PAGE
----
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A Path Revealed is not an Alzheimer's guidebook or a self-help book. Plenty of those exist, many with good practical advice. Only a few books, though, explore the painful spiritual and emotional issues that are sure to surface with a crisis like Alzheimer's.
Martha and Carlen were forced to face the fallout from their own crisis. You or a loved one may be staring at a different crisis—cancer, stroke, job loss, diabetes, heart attack, home foreclosure, you name it. Regardless of the crisis, the potential for emotional and psychological upheaval--alienation, depression, fear, guilt, anxiety attacks, a cold numbness—is much the same for victim and family alike, for care-receiver and caregiver.
|Title: A Path Revealed: How Hope, Love and Joy Found Us in a Maze Called Alzheimer's|
By: Carlen Maddux
Vendor: Paraclete Press
Publication Date: 2016
|Dimensions: 8.50 X 5.50 (inches)|
Weight: 7 ounces
Stock No: WW617840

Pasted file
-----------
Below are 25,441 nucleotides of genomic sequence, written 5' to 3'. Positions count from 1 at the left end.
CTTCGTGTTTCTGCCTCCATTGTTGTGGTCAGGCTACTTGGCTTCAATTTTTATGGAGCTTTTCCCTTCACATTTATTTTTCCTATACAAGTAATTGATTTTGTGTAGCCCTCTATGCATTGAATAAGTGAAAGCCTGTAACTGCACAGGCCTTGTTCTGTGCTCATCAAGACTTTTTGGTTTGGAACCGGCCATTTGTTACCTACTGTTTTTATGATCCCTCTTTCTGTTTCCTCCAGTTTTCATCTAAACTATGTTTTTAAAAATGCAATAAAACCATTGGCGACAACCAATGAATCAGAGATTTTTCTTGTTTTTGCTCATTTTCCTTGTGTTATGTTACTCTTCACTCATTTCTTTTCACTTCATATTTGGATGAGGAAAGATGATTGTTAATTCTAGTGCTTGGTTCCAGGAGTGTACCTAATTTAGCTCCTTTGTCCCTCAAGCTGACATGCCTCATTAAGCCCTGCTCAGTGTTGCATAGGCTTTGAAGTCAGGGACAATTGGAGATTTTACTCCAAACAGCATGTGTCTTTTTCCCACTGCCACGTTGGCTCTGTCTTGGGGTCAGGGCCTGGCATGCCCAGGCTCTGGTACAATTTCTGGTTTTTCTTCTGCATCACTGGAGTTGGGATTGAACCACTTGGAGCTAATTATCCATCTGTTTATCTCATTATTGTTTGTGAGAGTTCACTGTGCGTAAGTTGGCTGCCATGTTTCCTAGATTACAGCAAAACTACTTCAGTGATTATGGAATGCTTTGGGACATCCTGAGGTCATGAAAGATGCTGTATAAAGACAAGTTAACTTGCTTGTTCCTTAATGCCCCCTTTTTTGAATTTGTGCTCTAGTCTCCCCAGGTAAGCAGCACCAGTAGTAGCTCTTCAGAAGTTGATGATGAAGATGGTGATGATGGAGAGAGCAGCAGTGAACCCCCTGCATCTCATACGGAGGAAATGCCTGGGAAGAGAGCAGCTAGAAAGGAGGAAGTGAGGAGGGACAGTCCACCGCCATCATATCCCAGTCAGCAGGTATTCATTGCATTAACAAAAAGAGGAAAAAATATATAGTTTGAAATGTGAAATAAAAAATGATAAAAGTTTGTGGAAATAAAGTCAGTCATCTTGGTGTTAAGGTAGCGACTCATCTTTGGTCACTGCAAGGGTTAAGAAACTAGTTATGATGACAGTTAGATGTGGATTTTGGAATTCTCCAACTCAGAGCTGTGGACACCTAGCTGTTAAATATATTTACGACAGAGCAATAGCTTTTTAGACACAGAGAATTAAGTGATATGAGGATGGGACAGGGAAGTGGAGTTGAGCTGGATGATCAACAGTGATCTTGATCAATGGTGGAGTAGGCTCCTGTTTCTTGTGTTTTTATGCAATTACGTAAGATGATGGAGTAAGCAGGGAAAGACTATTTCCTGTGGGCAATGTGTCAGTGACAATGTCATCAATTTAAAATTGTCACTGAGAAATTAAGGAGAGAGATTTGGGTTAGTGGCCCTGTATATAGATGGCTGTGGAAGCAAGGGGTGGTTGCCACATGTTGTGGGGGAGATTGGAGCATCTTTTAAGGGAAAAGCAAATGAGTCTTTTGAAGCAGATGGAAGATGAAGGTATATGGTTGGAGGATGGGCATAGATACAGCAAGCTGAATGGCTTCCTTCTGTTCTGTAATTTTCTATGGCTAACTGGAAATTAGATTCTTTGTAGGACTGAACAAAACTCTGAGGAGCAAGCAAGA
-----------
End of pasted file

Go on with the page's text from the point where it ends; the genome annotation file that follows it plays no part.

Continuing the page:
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A Path Revealed is the story about a young family's sudden shift from a comfortable, middle-class American life into an alien world shaped and defined by Alzheimer's disease. Just days after turning 50, Martha Maddux was hit with this diagnosis. The news devastated her and husband Carlen.
But this is not a story about hopelessness. Rather, this story traces a path that emerged during their family's darkest hours, a path they did not foresee. Encouraged by a friend and Presbyterian minister, just after the diagnosis, Martha and Carlen drove from their home in Florida to visit a Catholic nun in Kentucky. This path first appeared among the hills and back roads there.
"As we were drawn into this twisting journey," says Carlen, "I scrambled for answers. I devoured scores of books, began writing what evolved into a 14-volume journal, flew halfway around the world to Australia, spent scores of weekends at a nearby monastery, and found myself all alone one week in Thomas Merton's cabin."
"Alzheimer's happens to be the context of our story, not its focus," says Carlen."Our story's focus is the spiritual path that emerged out of a threatening darkness."
Deborah van Deusen Hunsinger, Ph.D., Princeton Theological Seminary professor of Pastoral Theology. Recognized nationally for her unique approach to ministries of care, Dr. Hunsinger combines Christian spirituality and theology with the tools of psychology and conflict resolution. Author and/or editor of five major publications, her most recent book, Bearing the Unbearable: Trauma, Gospel and Pastoral Care, was awarded the 2015 Book of the Year by the Academy of Parish Clergy.